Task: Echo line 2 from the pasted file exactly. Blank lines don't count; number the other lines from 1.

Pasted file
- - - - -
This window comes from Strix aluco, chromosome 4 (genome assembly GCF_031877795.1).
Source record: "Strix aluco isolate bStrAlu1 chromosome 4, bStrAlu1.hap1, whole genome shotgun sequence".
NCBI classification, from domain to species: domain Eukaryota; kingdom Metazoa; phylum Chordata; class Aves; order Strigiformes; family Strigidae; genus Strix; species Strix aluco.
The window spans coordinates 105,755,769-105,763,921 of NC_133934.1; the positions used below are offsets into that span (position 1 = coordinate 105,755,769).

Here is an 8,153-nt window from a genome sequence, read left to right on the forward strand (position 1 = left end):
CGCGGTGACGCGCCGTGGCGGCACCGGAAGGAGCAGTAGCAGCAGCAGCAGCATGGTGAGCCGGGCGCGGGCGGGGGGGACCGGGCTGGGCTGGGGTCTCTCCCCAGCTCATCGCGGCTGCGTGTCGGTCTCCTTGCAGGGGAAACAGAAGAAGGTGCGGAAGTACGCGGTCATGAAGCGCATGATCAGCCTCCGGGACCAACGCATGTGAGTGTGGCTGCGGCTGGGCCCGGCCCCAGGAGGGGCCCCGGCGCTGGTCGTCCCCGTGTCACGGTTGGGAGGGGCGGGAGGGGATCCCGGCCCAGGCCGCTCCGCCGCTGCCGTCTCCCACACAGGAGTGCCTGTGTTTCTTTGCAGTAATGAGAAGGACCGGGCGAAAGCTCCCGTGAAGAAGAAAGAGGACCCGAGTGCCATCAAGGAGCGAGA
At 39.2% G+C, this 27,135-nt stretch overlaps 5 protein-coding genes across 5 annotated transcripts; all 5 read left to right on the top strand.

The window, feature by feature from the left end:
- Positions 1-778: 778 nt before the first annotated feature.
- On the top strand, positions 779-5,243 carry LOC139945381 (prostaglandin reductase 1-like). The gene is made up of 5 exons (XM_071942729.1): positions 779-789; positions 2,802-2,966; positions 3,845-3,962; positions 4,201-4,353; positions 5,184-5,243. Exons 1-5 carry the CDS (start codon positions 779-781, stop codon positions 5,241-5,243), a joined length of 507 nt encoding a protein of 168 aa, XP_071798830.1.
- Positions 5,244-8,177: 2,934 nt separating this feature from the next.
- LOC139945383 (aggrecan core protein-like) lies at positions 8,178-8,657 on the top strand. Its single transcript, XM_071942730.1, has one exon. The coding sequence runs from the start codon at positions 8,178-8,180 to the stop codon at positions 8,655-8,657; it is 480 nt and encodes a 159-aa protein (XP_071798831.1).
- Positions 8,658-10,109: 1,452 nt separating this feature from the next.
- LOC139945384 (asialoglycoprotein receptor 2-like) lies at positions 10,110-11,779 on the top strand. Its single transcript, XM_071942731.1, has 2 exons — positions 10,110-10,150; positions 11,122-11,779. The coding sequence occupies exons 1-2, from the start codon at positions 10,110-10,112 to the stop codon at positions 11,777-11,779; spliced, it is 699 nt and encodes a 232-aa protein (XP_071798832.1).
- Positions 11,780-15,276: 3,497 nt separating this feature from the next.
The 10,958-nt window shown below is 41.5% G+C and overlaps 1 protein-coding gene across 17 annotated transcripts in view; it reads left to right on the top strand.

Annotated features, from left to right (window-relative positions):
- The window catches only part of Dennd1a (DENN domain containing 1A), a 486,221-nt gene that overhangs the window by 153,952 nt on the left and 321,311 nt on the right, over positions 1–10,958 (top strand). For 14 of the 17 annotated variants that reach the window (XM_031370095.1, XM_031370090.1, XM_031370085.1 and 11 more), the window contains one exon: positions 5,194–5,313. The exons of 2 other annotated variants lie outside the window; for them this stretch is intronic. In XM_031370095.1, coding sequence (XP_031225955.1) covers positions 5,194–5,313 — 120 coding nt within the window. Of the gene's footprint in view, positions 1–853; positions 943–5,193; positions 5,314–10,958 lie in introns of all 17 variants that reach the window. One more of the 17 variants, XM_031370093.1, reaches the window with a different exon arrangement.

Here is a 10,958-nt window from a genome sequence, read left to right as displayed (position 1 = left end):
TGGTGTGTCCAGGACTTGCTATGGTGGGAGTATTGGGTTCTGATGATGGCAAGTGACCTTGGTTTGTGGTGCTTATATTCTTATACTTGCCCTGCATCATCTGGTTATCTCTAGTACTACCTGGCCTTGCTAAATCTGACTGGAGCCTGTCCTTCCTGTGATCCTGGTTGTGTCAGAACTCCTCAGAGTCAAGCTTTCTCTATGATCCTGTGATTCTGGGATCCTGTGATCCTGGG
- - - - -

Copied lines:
Source record: "Strix aluco isolate bStrAlu1 chromosome 4, bStrAlu1.hap1, whole genome shotgun sequence".